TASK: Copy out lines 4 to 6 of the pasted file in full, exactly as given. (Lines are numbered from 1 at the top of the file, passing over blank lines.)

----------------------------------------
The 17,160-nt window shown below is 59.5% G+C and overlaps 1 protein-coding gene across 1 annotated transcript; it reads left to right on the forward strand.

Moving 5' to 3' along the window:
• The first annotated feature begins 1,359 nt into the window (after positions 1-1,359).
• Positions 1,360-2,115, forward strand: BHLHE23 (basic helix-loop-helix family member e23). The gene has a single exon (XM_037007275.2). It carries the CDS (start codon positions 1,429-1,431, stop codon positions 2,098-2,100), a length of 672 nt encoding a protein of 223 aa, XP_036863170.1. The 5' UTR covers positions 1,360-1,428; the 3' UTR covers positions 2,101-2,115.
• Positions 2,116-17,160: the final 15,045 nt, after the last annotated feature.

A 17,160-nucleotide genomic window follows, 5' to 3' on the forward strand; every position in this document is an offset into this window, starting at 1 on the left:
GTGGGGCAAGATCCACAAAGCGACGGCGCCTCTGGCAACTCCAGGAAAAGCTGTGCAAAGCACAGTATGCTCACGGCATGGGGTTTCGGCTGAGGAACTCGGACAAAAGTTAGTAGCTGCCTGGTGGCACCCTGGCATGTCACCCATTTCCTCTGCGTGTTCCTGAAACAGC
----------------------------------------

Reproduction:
• Positions 1,360-2,115, forward strand: BHLHE23 (basic helix-loop-helix family member e23). The gene has a single exon (XM_037007275.2). It carries the CDS (start codon positions 1,429-1,431, stop codon positions 2,098-2,100), a length of 672 nt encoding a protein of 223 aa, XP_036863170.1. The 5' UTR covers positions 1,360-1,428; the 3' UTR covers positions 2,101-2,115.
• Positions 2,116-17,160: the final 15,045 nt, after the last annotated feature.

A 17,160-nucleotide genomic window follows, 5' to 3' on the forward strand; every position in this document is an offset into this window, starting at 1 on the left: